realloc

void* realloc (void* ptr, size_t size);

Reallocate memory block
Changes the size of the memory block pointed to by ptr.

free

void free (void* ptr);

Deallocate memory block
A block of memory previously allocated by a call to malloc, calloc or realloc is deallocated, making it available again for further allocations.

What is the dfference between realloc() and free()?

free() performs a task that is a subset of realloc(). Here's what realloc() does:

  • realloc(p, n): Changes the size of the block pointed to by p and returns p. If the size of that block cannot be changed, allocates a new block of n bytes, copies the contents of p, and then returns that new block.
  • realloc(NULL, n): Allocates a new block of n bytes and returns it. Functionally identical to malloc(n).
  • realloc(p, 0): Releases the memory allocated by p and returns NULL. Functionally identical to free(p).

If you're really interested, here's a sample implementation of realloc() and free(). That's a working implementation of stdlib.h, so you can also look at malloc() and the system-specific back end of each.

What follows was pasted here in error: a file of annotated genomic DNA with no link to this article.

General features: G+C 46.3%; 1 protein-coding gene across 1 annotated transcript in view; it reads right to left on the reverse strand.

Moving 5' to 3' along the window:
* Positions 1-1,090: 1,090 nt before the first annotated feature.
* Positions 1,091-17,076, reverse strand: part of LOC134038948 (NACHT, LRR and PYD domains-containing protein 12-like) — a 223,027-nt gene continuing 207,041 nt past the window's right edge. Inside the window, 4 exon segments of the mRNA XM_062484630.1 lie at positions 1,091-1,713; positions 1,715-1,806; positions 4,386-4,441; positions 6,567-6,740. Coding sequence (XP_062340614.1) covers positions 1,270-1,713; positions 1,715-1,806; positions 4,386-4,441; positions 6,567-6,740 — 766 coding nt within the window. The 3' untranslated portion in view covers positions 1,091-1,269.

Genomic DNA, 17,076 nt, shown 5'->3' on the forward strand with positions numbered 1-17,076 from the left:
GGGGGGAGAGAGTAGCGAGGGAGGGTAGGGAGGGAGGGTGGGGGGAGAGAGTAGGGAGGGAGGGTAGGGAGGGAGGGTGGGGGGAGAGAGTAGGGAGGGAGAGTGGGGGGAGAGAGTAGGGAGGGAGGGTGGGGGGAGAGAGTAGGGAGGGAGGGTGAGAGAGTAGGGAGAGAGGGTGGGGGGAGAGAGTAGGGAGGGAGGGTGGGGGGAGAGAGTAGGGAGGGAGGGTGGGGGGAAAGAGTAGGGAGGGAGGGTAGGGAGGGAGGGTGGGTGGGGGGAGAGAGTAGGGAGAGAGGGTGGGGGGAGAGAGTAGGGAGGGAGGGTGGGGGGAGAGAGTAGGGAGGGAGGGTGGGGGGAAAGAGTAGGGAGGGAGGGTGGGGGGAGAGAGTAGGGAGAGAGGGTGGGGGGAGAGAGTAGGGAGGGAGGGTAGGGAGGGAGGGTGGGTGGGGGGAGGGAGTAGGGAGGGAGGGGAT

Just be aware that you should not use malloc(), realloc() or free() in c++ programs because they do not call c++ class constructors or destructors. Instead, use new and delete. Unfortunately there is no c++ equivalent of realloc().

Edited 3 Years Ago by Ancient Dragon

free() is a macro which is used to deallocate memory. When we need more memory realoc() reallocate memory according to given size.

free() is a macro which is used to deallocate memory.

free() is not a macro, it's a function.

When we need more memory realoc() reallocate memory according to given size.

While not technically wrong, there's so much missing that this answer borders on useless. It's essentually a tautology. You're saying that realloc() reallocates memory, which is obvious, redundant, and essentially defines realloc() in terms of itself.

This article has been dead for over six months. Start a new discussion instead.